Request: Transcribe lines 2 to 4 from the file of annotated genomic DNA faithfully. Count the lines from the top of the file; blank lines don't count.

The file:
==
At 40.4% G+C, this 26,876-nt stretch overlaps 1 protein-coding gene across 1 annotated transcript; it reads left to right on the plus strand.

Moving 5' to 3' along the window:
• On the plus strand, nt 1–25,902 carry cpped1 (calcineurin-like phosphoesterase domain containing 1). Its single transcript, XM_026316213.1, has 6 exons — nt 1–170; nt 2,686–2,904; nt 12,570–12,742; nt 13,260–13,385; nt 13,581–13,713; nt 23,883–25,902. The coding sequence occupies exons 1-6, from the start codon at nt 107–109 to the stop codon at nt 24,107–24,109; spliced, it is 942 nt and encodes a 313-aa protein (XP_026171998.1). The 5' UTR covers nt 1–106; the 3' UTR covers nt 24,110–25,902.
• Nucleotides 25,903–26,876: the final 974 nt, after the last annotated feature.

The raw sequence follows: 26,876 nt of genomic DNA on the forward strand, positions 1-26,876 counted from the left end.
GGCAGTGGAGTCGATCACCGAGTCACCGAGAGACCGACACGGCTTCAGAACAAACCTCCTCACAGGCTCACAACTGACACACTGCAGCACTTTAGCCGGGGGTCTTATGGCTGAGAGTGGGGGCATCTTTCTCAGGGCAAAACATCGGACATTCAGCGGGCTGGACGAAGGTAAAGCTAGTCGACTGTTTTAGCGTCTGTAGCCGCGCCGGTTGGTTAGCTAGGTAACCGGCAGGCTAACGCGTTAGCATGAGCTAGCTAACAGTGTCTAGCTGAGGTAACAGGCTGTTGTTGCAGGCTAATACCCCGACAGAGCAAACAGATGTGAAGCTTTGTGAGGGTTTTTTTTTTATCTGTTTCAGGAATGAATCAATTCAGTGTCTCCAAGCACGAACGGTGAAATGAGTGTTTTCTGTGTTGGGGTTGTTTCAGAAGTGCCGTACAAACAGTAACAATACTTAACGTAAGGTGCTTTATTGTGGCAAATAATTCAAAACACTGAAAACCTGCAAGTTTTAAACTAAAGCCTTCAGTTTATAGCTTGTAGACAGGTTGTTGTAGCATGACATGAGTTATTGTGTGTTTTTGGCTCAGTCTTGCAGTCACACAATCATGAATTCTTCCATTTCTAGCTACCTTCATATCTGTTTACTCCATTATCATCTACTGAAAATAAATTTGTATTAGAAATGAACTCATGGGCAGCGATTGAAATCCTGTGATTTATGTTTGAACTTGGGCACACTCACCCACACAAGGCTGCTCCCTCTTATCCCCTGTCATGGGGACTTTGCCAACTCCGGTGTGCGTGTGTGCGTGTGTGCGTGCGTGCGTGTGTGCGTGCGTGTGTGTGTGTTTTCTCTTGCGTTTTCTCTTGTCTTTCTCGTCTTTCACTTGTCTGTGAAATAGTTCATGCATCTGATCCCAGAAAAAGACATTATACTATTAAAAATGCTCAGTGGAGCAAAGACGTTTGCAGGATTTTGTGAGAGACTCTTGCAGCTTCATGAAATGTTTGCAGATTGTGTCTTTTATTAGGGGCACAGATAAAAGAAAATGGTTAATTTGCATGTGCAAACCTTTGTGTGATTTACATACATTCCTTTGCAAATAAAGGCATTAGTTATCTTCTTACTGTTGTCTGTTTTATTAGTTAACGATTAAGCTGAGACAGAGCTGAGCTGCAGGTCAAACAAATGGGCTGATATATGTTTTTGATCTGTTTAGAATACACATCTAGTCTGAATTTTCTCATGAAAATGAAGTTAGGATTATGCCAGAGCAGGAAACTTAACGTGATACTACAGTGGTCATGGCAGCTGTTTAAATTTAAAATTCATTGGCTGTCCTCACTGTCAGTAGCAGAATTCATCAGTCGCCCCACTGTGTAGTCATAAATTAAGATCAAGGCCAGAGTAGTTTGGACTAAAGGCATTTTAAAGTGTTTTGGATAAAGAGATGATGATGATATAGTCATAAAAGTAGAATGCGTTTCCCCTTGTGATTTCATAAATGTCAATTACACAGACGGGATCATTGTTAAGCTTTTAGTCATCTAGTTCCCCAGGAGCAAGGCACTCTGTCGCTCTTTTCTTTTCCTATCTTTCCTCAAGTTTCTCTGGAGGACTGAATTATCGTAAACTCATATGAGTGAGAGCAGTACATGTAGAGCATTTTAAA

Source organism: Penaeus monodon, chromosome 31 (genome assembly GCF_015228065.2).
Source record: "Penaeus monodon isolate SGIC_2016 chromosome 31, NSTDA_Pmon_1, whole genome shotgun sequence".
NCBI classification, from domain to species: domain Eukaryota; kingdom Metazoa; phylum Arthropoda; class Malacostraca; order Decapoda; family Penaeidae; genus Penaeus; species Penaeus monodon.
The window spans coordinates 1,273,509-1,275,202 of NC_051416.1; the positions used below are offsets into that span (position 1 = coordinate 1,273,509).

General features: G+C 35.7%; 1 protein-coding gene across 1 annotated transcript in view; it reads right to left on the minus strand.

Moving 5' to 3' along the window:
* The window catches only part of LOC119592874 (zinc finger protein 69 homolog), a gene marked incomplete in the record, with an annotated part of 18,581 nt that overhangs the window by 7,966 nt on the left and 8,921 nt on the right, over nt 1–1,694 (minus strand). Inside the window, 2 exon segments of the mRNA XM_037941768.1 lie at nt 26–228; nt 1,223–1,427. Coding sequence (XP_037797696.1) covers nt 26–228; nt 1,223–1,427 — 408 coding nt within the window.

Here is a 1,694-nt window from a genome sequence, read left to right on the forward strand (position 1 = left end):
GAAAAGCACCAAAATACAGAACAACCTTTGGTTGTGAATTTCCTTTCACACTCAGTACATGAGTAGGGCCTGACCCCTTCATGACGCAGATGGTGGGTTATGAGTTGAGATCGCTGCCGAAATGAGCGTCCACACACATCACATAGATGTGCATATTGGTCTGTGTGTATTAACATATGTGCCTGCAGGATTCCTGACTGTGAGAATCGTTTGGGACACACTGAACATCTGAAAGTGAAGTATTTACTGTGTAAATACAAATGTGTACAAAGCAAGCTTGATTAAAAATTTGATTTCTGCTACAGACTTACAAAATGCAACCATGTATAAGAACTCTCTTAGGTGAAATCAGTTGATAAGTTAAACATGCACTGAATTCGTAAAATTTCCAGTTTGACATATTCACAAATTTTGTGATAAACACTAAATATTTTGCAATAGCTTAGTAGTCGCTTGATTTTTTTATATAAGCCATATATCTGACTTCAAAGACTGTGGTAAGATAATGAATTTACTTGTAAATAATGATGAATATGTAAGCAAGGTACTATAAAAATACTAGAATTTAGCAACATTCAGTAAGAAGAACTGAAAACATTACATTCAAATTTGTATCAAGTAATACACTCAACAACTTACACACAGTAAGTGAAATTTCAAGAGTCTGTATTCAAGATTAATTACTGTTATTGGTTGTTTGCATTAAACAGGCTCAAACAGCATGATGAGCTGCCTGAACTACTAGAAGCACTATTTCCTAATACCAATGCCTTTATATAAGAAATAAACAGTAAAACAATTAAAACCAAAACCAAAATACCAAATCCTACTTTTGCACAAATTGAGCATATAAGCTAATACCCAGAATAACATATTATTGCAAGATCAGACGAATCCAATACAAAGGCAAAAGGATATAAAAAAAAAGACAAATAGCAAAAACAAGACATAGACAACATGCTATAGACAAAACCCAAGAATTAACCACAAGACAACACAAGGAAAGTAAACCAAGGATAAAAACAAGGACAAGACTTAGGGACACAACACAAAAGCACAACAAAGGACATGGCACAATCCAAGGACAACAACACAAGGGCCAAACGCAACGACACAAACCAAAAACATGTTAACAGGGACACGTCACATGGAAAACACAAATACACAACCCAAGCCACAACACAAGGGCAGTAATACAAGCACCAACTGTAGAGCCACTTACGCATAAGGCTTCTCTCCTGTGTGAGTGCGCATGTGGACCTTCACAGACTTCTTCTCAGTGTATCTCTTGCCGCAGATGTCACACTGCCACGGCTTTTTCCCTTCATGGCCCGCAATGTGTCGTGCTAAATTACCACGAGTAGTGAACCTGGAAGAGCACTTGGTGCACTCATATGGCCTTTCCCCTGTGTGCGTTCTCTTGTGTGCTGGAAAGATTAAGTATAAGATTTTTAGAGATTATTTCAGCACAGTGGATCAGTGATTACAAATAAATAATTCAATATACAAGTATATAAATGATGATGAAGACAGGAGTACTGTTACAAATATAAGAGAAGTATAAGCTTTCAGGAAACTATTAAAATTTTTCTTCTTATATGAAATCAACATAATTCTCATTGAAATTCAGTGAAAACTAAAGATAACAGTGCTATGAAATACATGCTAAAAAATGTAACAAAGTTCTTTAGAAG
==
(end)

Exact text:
Moving 5' to 3' along the window:
• On the plus strand, nt 1–25,902 carry cpped1 (calcineurin-like phosphoesterase domain containing 1). Its single transcript, XM_026316213.1, has 6 exons — nt 1–170; nt 2,686–2,904; nt 12,570–12,742; nt 13,260–13,385; nt 13,581–13,713; nt 23,883–25,902. The coding sequence occupies exons 1-6, from the start codon at nt 107–109 to the stop codon at nt 24,107–24,109; spliced, it is 942 nt and encodes a 313-aa protein (XP_026171998.1). The 5' UTR covers nt 1–106; the 3' UTR covers nt 24,110–25,902.
• Nucleotides 25,903–26,876: the final 974 nt, after the last annotated feature.